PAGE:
The marvels of nature and the genius of medieval Arab military architecture have given northern Jordan two of the most important ecological and historical attractions in the Middle East: the sprawling pine forests of the Ajloun-Dibbine area, and the towering Ayyubid castle at Ajloun, which helped to defeat the Crusaders eight centuries ago.
Ajloun is the capital town of the Ajloun Governorate, a hilly town in the north of Jordan, located 76 kilometers (around 47 miles) north west of Amman. It is noted for its impressive ruins of the 12th-century Ajloun Castle.
There is a theory that the town's name is connected with the Moabite King Eglon mentioned in the Bible, though the precise derivation is obscure.
Ajloun Castle is located on the site of an old monastery. It was renovated as a fort in 1184 by Izz al-Din Usama, a general in the army of Saladin. The castle controlled traffic along the road connecting Damascus and Egypt. The fortress marks the furthest limit of Frankish incursions during the Crusades. The Mamluks added a prominent tower to the castle. It was captured by the Mongols in 1260 and was partially destroyed in the process. Great damage was done by a massive earthquake in 1926-7.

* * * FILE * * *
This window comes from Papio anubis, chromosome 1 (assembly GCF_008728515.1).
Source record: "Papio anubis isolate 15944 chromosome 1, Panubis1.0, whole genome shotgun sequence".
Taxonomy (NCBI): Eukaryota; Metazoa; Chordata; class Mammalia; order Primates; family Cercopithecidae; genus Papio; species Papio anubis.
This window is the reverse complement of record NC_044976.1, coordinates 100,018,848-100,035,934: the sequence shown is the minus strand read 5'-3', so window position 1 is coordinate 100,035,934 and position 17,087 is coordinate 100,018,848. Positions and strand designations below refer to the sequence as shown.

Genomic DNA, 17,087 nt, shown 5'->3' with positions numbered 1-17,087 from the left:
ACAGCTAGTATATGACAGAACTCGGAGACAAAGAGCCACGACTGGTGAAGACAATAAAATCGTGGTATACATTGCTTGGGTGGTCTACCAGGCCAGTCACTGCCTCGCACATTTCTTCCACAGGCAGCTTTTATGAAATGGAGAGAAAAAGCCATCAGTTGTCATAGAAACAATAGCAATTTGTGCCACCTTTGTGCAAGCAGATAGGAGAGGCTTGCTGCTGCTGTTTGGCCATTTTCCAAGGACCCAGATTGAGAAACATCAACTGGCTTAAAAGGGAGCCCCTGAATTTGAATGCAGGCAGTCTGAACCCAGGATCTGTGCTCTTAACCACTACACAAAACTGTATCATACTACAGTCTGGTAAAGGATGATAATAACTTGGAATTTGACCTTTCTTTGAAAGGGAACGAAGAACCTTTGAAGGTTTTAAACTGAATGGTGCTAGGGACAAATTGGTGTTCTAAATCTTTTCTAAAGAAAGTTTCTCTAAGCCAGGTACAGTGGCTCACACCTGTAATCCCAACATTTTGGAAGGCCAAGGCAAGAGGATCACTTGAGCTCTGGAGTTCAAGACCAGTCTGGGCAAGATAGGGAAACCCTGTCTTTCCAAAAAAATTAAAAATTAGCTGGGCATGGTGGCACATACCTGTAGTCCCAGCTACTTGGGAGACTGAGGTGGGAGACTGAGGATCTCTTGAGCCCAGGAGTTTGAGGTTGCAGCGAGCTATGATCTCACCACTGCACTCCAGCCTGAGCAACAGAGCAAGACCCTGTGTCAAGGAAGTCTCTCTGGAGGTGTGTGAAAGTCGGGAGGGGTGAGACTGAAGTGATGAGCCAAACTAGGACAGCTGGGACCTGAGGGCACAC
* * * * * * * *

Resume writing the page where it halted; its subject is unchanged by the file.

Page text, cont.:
- Ajloun Castle
- Great Ajloun Mosque
- Lady of the Mountain Church
- Shrine for Al-Khadir (St. George)
- Church of St Elijah
- Birthplace of the Prophet Elijah (at Listib)
- The monastery